There is also no available evidence to suggest UAVs make more efficacious applications and create less unintentional drift than manned aircraft. Those promoting UAVs for aerial application have described UAVs’ downwash effect as “unique,” enabling products to penetrate deeper into the crop canopy. The same aerodynamics apply to manned aircraft. Furthermore, the downwash effect is greater with manned aircraft because manned aircraft are generally larger than UAVs, causing more air to be displaced moving the applied products deep into the crop canopy for excellent coverage.

Additionally, thanks to extensive research done by the USDA’s Aerial Application Technology Research Unit and the EPA, manned aircraft have sophisticated spray nozzle models showing how products applied aerially are dispersed based on aircraft size, aircraft speed, wake vortices, windspeed, temperature, boom length, droplet size, and many other factors. However, these models only apply to traditional manned aircraft that are either single-rotor helicopters or single prop airplanes moving at high speeds. The models are not applicable to multi-rotor drones moving much slower and weighing much less. New spray models applicable to unmanned aircraft with two, three, four, or even eight rotors need to be developed before anyone can confidently state the efficaciousness of UAVs. The efficacy and drift aspects are things that pesticide manufacturers, state regulators, and the EPA are concerned about and are looking into.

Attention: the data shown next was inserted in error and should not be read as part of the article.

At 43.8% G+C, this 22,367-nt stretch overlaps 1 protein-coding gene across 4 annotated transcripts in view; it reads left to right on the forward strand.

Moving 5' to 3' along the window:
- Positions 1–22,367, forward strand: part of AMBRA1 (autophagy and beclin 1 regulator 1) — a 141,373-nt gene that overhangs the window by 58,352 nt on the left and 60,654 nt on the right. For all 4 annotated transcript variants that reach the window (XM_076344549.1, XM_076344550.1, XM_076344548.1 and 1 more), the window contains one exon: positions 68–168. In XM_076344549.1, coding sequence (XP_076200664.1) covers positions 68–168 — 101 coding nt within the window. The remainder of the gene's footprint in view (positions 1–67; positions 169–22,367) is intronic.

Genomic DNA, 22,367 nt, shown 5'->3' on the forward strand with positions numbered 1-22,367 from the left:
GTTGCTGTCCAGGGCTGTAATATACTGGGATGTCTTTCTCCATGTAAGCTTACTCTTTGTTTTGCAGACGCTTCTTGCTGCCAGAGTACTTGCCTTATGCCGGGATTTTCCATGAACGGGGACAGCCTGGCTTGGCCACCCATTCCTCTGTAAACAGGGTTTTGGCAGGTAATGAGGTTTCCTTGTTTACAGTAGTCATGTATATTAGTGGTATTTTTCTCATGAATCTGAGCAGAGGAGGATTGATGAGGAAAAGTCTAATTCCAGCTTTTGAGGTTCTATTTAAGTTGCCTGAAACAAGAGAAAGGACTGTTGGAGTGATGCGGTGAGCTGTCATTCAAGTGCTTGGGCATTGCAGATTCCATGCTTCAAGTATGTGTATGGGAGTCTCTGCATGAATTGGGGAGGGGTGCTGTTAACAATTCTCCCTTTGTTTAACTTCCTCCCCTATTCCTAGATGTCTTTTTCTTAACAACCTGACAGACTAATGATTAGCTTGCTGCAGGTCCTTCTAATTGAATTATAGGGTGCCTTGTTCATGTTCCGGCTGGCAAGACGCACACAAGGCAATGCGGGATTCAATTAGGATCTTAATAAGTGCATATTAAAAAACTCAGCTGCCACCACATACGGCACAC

The article series also included a quote claiming UAVs can make applications at night when it is too dark for pilots to take off. Aerial applicators can and do operate at night. Night operations are conducted with the use of high-performance lighting systems or night vision goggles. Seven percent of aerial operations conduct applications after dark, treating a total of 1.9 million acres.